Brook  IGober  AE Role of bacterial interference and β-lactamase–producing bacteria in the failure of penicillin to eradicate group A streptococcal pharyngotonsillitis. Arch Otolaryngol Head Neck Surg. 1995;1211405- 1409Article
15.
Raza  AMaibach  HIShinefield  HRMandel  AStrauss  WG Bacterial interference among strains of Staphylococcus aureus in man. J Infect Dis. 1974;129720- 724Article
16.
Johansson  WGBlackstock  RPearce  AKSanford  JP The role of bacterial antagonism in pneumococcal colonization of the human pharynx. J Lab Clin Med. 1970;75946- 951
17.
Sanders  SS Bacterial interference, I: its occurrence among the respiratory tract flora and characterization of inhibition of group A streptococci by viridans streptococci. J Infect Dis. 1969;120698- 674Article
18.
Patek  MHochmannova  JNesvera  JStransky  J Glutamicin CB II, a bacteriocin-like substance produced by Corynebacterium glutamicumAntonie Van Leeuwenhoek. 1986;52129- 140Article
19.
Roos  KHolm  SEGrahn-Hakansson  ELagergren  L Recolonization with selected α-streptococci for prophylaxis of recurrent streptococcal pharyngotonsillitis: a randomized placebo-controlled multicentre study. Scand J Infect Dis. 1996;28459- 462Article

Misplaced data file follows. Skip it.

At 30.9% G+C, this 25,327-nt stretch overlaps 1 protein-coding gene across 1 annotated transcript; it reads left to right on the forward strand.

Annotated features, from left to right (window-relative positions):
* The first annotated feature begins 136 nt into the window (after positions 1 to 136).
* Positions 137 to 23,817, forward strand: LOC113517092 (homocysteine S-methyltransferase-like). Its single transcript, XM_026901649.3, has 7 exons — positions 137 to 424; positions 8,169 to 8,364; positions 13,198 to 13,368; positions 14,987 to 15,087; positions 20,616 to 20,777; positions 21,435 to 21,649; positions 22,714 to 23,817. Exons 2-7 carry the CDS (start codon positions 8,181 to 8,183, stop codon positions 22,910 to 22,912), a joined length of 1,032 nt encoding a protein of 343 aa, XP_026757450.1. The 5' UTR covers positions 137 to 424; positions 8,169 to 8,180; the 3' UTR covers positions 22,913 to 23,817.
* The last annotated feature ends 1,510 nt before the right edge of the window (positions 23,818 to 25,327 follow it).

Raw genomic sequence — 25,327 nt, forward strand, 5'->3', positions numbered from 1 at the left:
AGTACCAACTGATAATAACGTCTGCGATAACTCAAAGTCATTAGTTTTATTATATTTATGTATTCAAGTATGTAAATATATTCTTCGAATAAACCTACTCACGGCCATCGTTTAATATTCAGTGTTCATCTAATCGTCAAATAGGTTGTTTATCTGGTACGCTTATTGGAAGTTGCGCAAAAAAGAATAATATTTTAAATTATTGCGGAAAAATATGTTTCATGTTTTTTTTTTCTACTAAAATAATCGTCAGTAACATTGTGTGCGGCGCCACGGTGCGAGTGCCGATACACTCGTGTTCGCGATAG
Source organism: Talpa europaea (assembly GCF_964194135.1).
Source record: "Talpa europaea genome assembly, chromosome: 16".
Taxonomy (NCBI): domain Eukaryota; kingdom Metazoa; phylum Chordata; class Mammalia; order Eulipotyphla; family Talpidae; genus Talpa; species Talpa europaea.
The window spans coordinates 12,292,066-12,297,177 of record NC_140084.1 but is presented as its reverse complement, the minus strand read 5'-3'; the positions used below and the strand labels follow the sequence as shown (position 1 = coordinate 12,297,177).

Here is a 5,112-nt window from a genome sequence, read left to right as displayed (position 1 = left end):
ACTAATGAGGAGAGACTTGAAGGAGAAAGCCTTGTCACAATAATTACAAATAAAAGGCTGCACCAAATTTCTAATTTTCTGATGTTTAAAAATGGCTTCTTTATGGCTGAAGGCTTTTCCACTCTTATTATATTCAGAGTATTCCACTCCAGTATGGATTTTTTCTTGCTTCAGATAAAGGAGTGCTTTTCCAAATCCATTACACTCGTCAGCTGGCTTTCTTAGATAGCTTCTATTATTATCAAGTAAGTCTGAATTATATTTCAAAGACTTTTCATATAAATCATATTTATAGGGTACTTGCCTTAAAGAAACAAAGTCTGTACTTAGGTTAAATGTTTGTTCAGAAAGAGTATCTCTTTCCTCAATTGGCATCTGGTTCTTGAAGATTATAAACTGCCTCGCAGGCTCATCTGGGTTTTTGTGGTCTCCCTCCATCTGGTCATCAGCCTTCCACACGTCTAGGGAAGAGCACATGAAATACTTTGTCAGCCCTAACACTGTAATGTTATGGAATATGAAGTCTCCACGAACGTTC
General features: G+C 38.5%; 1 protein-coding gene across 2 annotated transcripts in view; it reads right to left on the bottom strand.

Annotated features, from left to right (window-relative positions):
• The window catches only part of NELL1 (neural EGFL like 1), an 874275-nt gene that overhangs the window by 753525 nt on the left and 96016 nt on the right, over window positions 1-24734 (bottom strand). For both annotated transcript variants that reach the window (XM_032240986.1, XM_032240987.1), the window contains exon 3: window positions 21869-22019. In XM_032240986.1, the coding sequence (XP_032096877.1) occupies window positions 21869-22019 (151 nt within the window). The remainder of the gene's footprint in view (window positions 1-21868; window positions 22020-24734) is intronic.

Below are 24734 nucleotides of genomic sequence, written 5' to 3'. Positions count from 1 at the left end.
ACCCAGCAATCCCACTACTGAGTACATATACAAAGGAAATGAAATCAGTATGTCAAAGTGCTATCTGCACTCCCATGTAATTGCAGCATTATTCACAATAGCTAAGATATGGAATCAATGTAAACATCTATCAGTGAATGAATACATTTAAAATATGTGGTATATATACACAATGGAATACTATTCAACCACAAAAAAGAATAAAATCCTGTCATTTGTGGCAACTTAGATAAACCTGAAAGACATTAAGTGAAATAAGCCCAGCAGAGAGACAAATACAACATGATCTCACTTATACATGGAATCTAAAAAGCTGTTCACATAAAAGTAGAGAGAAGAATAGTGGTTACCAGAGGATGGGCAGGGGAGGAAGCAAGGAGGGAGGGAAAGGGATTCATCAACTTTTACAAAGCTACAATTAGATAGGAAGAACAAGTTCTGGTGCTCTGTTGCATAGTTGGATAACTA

Original Article
August 2000

In Vitro Bacterial Interference in the Nasopharynx of Otitis Media–Prone and Non–Otitis Media–Prone Children

Author Affiliations

From the Department of Pediatrics Georgetown University School of Medicine, Chevy Chase, Md.

Arch Otolaryngol Head Neck Surg. 2000;126(8):1011-1013. doi:10.1001/archotol.126.8.1011
Abstract

Objective  To compare the frequency of recovery of potential pathogens and aerobic- and anaerobic-interfering bacteria in the nasopharynx of otitis media–prone (OMP) with that in non-OMP (N-OMP) children.

Patients and Methods  Nasopharyngeal cultures were obtained from 20 OMP and 20 N-OMP children. Potential pathogens and aerobic and anaerobic bacteria with interfering capabilities against these organisms were identified.

Results  Eighteen potential pathogens were isolated from 12 of the 20 OMP children, and 9 were recovered from 5 of the 20 N-OMP children (P<.05). Fifty-eight aerobic and anaerobic isolates with interfering capability against 4 potential pathogens were recovered from 5 of the OMP group, and 139 from 17 of the N-OMP group (P<.05). These interfering organisms included αhemolytic streptococci, nonhemolytic streptococci, Prevotella species, and Peptostreptococcus species.

Conclusion  The nasopharyngeal flora of N-OMP children contains more aerobic and anaerobic organisms with interfering capability and less potential pathogens than that of OMP children.